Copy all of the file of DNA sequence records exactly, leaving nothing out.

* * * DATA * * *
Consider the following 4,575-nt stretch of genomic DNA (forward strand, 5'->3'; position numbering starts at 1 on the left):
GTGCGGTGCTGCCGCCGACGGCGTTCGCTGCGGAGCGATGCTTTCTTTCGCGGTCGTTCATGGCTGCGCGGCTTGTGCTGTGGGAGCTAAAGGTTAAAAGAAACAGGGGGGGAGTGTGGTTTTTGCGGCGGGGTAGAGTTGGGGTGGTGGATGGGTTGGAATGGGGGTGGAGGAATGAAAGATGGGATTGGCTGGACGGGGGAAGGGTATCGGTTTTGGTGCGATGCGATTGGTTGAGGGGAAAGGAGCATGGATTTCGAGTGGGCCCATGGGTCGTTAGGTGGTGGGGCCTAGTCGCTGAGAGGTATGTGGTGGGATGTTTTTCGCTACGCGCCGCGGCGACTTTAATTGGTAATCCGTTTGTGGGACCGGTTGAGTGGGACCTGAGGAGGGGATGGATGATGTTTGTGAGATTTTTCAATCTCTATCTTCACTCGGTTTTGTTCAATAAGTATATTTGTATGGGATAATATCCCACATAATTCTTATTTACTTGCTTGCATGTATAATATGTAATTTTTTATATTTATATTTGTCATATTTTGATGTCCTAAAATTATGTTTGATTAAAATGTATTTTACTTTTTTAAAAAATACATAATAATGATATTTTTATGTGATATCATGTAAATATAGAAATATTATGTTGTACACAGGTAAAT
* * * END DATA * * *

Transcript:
Consider the following 4,575-nt stretch of genomic DNA (forward strand, 5'->3'; position numbering starts at 1 on the left):
GTGCGGTGCTGCCGCCGACGGCGTTCGCTGCGGAGCGATGCTTTCTTTCGCGGTCGTTCATGGCTGCGCGGCTTGTGCTGTGGGAGCTAAAGGTTAAAAGAAACAGGGGGGGAGTGTGGTTTTTGCGGCGGGGTAGAGTTGGGGTGGTGGATGGGTTGGAATGGGGGTGGAGGAATGAAAGATGGGATTGGCTGGACGGGGGAAGGGTATCGGTTTTGGTGCGATGCGATTGGTTGAGGGGAAAGGAGCATGGATTTCGAGTGGGCCCATGGGTCGTTAGGTGGTGGGGCCTAGTCGCTGAGAGGTATGTGGTGGGATGTTTTTCGCTACGCGCCGCGGCGACTTTAATTGGTAATCCGTTTGTGGGACCGGTTGAGTGGGACCTGAGGAGGGGATGGATGATGTTTGTGAGATTTTTCAATCTCTATCTTCACTCGGTTTTGTTCAATAAGTATATTTGTATGGGATAATATCCCACATAATTCTTATTTACTTGCTTGCATGTATAATATGTAATTTTTTATATTTATATTTGTCATATTTTGATGTCCTAAAATTATGTTTGATTAAAATGTATTTTACTTTTTTAAAAAATACATAATAATGATATTTTTATGTGATATCATGTAAATATAGAAATATTATGTTGTACACAGGTAAAT